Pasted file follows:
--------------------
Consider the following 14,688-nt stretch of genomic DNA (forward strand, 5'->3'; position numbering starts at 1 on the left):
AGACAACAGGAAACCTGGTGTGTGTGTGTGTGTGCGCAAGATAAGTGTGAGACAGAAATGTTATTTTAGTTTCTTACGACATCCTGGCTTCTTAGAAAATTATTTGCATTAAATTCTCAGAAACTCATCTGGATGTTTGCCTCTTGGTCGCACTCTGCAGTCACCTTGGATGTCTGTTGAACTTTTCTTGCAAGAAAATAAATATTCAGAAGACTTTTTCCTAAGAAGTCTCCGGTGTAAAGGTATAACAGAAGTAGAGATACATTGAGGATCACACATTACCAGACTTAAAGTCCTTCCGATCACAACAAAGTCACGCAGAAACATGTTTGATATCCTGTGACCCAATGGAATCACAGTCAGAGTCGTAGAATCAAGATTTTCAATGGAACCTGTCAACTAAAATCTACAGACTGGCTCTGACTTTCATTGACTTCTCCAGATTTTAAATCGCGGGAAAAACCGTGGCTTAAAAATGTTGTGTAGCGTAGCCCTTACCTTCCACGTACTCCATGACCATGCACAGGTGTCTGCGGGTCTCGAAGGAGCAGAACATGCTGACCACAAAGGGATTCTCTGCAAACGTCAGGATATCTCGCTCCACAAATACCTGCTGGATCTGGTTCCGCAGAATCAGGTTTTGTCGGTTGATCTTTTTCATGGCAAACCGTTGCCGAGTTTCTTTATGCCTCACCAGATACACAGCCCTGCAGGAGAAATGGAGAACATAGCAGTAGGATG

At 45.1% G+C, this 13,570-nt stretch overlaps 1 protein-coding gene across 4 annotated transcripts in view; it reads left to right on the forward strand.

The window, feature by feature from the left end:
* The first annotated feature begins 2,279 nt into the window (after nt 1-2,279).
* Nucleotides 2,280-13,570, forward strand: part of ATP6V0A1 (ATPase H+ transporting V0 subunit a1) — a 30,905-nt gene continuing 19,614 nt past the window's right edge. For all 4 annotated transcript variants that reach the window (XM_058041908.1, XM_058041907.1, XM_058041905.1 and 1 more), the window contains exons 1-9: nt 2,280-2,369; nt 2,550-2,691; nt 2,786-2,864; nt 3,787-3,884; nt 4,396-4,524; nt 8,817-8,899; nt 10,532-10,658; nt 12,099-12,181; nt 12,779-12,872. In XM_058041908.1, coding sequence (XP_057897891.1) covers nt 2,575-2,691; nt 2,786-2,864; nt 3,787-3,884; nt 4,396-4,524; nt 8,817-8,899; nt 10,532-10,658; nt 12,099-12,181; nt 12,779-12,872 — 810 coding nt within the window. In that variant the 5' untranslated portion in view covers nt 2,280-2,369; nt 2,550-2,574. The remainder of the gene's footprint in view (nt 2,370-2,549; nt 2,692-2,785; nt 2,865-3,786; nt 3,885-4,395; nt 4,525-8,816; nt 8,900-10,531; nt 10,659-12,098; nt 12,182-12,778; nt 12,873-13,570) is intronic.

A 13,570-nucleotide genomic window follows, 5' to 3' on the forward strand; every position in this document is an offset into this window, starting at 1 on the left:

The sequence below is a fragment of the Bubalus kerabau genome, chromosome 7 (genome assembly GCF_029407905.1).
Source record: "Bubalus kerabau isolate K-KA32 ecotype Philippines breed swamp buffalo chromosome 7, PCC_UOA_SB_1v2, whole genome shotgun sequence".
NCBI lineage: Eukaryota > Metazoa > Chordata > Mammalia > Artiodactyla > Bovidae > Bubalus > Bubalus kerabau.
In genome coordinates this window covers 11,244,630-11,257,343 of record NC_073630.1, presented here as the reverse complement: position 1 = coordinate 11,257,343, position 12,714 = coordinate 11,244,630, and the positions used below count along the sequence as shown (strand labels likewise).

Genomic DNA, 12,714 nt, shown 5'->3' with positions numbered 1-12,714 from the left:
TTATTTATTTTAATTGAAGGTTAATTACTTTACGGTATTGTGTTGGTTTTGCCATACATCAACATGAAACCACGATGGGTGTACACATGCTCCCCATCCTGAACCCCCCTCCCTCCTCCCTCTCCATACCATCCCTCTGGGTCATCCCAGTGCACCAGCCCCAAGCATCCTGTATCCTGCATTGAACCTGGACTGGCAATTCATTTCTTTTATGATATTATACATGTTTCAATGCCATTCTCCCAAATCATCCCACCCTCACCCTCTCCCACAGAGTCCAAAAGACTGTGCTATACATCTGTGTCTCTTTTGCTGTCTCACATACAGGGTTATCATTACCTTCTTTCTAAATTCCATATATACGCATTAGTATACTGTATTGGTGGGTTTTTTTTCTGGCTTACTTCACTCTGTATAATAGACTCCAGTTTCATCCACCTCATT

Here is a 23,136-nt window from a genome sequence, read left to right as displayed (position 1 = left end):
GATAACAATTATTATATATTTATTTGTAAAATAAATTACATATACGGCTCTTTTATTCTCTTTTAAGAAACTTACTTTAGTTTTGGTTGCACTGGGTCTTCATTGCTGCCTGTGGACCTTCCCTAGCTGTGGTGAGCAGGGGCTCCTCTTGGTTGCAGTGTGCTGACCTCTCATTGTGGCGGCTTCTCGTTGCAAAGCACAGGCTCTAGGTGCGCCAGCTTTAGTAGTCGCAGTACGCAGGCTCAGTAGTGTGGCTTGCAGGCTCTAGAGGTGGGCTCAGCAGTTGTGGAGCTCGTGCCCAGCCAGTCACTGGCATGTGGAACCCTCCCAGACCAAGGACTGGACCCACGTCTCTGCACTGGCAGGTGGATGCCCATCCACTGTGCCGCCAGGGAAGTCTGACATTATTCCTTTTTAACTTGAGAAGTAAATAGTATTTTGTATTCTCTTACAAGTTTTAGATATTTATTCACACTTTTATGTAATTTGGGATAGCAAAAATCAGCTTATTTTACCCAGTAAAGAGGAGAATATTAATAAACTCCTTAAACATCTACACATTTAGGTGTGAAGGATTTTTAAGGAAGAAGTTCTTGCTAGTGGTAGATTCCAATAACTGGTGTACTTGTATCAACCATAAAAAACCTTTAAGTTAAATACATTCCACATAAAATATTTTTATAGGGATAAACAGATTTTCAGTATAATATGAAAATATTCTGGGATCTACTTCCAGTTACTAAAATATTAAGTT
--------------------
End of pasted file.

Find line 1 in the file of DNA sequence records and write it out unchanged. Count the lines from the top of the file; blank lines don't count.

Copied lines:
Consider the following 14,688-nt stretch of genomic DNA (forward strand, 5'->3'; position numbering starts at 1 on the left):